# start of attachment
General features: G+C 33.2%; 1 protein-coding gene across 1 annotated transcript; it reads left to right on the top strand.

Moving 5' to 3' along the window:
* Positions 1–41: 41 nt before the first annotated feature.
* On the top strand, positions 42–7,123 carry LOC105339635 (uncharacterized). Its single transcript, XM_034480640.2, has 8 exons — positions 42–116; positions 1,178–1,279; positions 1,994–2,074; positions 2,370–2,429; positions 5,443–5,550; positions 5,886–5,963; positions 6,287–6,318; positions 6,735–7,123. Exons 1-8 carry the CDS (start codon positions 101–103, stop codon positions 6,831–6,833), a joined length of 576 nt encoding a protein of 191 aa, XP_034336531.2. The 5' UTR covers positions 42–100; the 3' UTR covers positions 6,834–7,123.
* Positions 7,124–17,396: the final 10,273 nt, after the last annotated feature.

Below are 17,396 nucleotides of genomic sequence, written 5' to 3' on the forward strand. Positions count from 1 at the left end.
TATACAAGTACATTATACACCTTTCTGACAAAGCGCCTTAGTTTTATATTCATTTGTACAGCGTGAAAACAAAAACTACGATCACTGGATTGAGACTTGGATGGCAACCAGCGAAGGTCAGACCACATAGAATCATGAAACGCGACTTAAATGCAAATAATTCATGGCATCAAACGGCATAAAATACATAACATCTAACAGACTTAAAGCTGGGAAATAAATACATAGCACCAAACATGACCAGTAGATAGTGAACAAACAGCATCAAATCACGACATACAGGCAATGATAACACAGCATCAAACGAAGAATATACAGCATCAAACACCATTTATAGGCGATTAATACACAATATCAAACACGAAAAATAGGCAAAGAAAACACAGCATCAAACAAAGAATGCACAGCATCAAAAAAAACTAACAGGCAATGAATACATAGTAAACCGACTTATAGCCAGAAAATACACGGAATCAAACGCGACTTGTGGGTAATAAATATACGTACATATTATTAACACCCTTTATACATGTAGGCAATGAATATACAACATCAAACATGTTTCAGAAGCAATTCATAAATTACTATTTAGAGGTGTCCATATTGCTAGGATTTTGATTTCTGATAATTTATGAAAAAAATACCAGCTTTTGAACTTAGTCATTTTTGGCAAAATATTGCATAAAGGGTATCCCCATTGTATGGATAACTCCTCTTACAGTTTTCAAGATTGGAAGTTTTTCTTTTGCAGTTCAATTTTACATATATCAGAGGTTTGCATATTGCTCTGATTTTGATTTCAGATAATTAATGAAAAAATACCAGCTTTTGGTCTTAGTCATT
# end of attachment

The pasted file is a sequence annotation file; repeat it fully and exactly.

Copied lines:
General features: G+C 33.2%; 1 protein-coding gene across 1 annotated transcript; it reads left to right on the top strand.

Moving 5' to 3' along the window:
* Positions 1–41: 41 nt before the first annotated feature.
* On the top strand, positions 42–7,123 carry LOC105339635 (uncharacterized). Its single transcript, XM_034480640.2, has 8 exons — positions 42–116; positions 1,178–1,279; positions 1,994–2,074; positions 2,370–2,429; positions 5,443–5,550; positions 5,886–5,963; positions 6,287–6,318; positions 6,735–7,123. Exons 1-8 carry the CDS (start codon positions 101–103, stop codon positions 6,831–6,833), a joined length of 576 nt encoding a protein of 191 aa, XP_034336531.2. The 5' UTR covers positions 42–100; the 3' UTR covers positions 6,834–7,123.
* Positions 7,124–17,396: the final 10,273 nt, after the last annotated feature.

Below are 17,396 nucleotides of genomic sequence, written 5' to 3' on the forward strand. Positions count from 1 at the left end.
TATACAAGTACATTATACACCTTTCTGACAAAGCGCCTTAGTTTTATATTCATTTGTACAGCGTGAAAACAAAAACTACGATCACTGGATTGAGACTTGGATGGCAACCAGCGAAGGTCAGACCACATAGAATCATGAAACGCGACTTAAATGCAAATAATTCATGGCATCAAACGGCATAAAATACATAACATCTAACAGACTTAAAGCTGGGAAATAAATACATAGCACCAAACATGACCAGTAGATAGTGAACAAACAGCATCAAATCACGACATACAGGCAATGATAACACAGCATCAAACGAAGAATATACAGCATCAAACACCATTTATAGGCGATTAATACACAATATCAAACACGAAAAATAGGCAAAGAAAACACAGCATCAAACAAAGAATGCACAGCATCAAAAAAAACTAACAGGCAATGAATACATAGTAAACCGACTTATAGCCAGAAAATACACGGAATCAAACGCGACTTGTGGGTAATAAATATACGTACATATTATTAACACCCTTTATACATGTAGGCAATGAATATACAACATCAAACATGTTTCAGAAGCAATTCATAAATTACTATTTAGAGGTGTCCATATTGCTAGGATTTTGATTTCTGATAATTTATGAAAAAAATACCAGCTTTTGAACTTAGTCATTTTTGGCAAAATATTGCATAAAGGGTATCCCCATTGTATGGATAACTCCTCTTACAGTTTTCAAGATTGGAAGTTTTTCTTTTGCAGTTCAATTTTACATATATCAGAGGTTTGCATATTGCTCTGATTTTGATTTCAGATAATTAATGAAAAAATACCAGCTTTTGGTCTTAGTCATT